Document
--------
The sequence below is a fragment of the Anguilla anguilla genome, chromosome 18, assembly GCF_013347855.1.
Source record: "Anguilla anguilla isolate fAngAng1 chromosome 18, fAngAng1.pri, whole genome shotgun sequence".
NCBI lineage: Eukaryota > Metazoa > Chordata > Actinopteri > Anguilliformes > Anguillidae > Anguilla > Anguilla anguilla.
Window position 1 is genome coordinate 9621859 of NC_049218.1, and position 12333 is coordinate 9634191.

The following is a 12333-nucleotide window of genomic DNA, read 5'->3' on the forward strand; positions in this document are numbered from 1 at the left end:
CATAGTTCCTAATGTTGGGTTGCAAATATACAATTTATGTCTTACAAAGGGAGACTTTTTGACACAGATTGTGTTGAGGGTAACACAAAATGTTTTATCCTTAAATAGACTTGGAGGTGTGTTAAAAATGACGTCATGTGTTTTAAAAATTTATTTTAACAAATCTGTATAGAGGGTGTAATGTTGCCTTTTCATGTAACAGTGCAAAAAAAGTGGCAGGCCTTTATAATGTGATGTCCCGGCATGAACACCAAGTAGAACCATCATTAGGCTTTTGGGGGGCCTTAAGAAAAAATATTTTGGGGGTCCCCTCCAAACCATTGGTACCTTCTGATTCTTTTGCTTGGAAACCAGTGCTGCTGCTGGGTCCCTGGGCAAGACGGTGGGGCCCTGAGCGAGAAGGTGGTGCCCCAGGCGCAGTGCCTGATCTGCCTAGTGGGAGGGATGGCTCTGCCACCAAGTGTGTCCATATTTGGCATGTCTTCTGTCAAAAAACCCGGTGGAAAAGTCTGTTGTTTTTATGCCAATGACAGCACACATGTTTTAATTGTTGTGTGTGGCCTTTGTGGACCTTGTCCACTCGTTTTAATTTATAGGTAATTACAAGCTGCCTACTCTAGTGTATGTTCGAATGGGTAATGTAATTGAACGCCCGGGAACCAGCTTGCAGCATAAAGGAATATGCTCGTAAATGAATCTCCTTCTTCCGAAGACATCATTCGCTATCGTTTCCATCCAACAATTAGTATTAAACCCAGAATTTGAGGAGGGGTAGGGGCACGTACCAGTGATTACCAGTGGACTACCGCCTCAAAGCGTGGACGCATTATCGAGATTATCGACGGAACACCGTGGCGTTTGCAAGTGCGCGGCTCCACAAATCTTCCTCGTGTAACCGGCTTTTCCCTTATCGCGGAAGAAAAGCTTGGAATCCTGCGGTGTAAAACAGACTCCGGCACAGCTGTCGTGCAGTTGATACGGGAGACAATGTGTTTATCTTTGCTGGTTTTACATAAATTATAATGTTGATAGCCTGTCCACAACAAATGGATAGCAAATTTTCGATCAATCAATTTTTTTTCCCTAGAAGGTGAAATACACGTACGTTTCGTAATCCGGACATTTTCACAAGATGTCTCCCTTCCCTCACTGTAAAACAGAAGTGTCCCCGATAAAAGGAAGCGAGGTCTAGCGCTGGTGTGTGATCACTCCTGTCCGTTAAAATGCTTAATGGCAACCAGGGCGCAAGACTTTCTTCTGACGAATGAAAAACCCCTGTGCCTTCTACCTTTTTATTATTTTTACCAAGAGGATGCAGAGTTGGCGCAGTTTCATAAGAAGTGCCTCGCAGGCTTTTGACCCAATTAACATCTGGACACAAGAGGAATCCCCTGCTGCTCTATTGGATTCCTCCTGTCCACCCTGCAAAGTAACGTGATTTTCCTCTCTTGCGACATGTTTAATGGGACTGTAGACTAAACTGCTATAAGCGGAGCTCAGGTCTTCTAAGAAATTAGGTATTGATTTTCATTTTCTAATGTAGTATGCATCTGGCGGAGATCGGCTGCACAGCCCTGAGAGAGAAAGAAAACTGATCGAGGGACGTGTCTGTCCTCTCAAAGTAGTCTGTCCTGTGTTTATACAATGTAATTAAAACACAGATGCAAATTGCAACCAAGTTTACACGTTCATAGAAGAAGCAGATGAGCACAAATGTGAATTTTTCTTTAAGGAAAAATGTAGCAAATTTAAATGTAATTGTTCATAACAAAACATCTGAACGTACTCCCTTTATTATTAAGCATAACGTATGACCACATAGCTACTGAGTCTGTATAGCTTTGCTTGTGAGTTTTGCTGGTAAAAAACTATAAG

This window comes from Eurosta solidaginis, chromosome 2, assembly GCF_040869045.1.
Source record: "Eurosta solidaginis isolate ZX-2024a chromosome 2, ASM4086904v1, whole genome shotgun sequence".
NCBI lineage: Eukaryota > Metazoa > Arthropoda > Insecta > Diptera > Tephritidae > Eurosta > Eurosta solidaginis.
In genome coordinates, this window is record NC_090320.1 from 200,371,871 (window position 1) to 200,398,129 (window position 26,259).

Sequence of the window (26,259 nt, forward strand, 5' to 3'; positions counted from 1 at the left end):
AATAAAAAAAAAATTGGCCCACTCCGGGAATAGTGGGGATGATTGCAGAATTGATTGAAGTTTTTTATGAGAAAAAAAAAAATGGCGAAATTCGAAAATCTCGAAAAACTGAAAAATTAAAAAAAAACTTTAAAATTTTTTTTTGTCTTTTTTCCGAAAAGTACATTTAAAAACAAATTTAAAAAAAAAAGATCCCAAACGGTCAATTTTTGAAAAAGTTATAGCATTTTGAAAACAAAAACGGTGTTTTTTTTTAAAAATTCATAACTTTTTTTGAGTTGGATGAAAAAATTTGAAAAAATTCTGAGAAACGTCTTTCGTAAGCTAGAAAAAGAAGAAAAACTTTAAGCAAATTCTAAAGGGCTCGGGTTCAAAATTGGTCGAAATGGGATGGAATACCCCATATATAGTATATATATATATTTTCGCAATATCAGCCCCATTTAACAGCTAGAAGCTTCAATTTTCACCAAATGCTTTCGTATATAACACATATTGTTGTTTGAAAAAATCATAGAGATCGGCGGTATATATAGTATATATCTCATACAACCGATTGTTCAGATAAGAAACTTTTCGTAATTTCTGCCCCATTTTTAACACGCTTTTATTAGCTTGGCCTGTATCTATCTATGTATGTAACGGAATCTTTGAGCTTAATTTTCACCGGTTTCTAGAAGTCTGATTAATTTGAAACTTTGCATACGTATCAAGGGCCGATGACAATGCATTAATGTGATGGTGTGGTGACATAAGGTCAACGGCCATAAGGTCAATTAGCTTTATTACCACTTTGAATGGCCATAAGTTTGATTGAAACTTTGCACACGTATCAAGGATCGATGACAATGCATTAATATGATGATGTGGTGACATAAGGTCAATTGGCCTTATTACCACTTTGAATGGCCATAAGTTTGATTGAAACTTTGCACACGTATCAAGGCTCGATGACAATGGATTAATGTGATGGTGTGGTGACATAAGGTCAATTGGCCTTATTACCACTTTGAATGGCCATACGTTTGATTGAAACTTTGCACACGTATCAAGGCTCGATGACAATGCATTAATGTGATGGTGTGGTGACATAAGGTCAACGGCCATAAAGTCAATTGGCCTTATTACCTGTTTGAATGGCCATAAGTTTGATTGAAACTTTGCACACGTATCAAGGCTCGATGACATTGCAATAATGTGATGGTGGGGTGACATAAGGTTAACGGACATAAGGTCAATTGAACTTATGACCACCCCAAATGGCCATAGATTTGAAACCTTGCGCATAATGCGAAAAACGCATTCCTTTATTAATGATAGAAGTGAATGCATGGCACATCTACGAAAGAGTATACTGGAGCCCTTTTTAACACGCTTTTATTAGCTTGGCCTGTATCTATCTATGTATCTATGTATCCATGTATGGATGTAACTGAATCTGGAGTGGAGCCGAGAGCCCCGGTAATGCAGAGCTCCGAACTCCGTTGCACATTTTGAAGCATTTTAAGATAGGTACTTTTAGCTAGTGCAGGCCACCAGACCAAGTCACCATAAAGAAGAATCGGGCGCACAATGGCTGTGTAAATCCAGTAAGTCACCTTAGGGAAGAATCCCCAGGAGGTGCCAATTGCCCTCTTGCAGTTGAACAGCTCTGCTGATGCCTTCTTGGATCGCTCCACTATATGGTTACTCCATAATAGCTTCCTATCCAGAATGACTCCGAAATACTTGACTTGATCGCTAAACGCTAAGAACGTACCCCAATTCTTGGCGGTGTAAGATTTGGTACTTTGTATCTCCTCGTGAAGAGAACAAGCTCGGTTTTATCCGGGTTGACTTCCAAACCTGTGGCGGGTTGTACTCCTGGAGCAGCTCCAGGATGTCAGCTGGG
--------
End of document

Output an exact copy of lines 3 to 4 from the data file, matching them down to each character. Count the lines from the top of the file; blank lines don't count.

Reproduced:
NCBI lineage: Eukaryota > Metazoa > Chordata > Actinopteri > Anguilliformes > Anguillidae > Anguilla > Anguilla anguilla.
Window position 1 is genome coordinate 9621859 of NC_049218.1, and position 12333 is coordinate 9634191.